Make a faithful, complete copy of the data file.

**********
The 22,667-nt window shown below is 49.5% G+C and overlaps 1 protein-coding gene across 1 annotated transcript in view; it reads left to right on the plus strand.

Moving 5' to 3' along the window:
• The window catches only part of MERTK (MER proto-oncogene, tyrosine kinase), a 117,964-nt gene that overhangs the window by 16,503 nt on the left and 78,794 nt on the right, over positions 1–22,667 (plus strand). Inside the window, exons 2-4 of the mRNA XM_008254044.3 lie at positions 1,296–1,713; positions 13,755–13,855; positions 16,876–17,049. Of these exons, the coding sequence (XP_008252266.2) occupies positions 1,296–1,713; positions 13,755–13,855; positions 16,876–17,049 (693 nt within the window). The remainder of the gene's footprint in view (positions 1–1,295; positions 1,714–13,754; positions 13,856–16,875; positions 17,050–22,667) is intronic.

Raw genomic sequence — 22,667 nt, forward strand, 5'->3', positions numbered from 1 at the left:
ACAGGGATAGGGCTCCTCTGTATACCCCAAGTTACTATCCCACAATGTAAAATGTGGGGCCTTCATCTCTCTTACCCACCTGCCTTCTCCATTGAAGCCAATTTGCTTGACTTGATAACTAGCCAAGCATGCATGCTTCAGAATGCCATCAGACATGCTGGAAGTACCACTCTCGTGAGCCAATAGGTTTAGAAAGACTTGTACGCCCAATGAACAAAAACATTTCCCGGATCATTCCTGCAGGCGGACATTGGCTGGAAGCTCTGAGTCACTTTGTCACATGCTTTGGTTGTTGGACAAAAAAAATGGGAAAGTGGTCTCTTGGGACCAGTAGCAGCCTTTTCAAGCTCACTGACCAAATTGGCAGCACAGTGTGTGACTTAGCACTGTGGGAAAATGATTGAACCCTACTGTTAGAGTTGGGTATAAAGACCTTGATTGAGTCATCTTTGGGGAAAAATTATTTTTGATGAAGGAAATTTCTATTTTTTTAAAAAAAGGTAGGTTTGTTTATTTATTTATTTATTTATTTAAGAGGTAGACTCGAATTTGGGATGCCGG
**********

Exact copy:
The 22,667-nt window shown below is 49.5% G+C and overlaps 1 protein-coding gene across 1 annotated transcript in view; it reads left to right on the plus strand.

Moving 5' to 3' along the window:
• The window catches only part of MERTK (MER proto-oncogene, tyrosine kinase), a 117,964-nt gene that overhangs the window by 16,503 nt on the left and 78,794 nt on the right, over positions 1–22,667 (plus strand). Inside the window, exons 2-4 of the mRNA XM_008254044.3 lie at positions 1,296–1,713; positions 13,755–13,855; positions 16,876–17,049. Of these exons, the coding sequence (XP_008252266.2) occupies positions 1,296–1,713; positions 13,755–13,855; positions 16,876–17,049 (693 nt within the window). The remainder of the gene's footprint in view (positions 1–1,295; positions 1,714–13,754; positions 13,856–16,875; positions 17,050–22,667) is intronic.

Raw genomic sequence — 22,667 nt, forward strand, 5'->3', positions numbered from 1 at the left:
ACAGGGATAGGGCTCCTCTGTATACCCCAAGTTACTATCCCACAATGTAAAATGTGGGGCCTTCATCTCTCTTACCCACCTGCCTTCTCCATTGAAGCCAATTTGCTTGACTTGATAACTAGCCAAGCATGCATGCTTCAGAATGCCATCAGACATGCTGGAAGTACCACTCTCGTGAGCCAATAGGTTTAGAAAGACTTGTACGCCCAATGAACAAAAACATTTCCCGGATCATTCCTGCAGGCGGACATTGGCTGGAAGCTCTGAGTCACTTTGTCACATGCTTTGGTTGTTGGACAAAAAAAATGGGAAAGTGGTCTCTTGGGACCAGTAGCAGCCTTTTCAAGCTCACTGACCAAATTGGCAGCACAGTGTGTGACTTAGCACTGTGGGAAAATGATTGAACCCTACTGTTAGAGTTGGGTATAAAGACCTTGATTGAGTCATCTTTGGGGAAAAATTATTTTTGATGAAGGAAATTTCTATTTTTTTAAAAAAAGGTAGGTTTGTTTATTTATTTATTTATTTATTTAAGAGGTAGACTCGAATTTGGGATGCCGG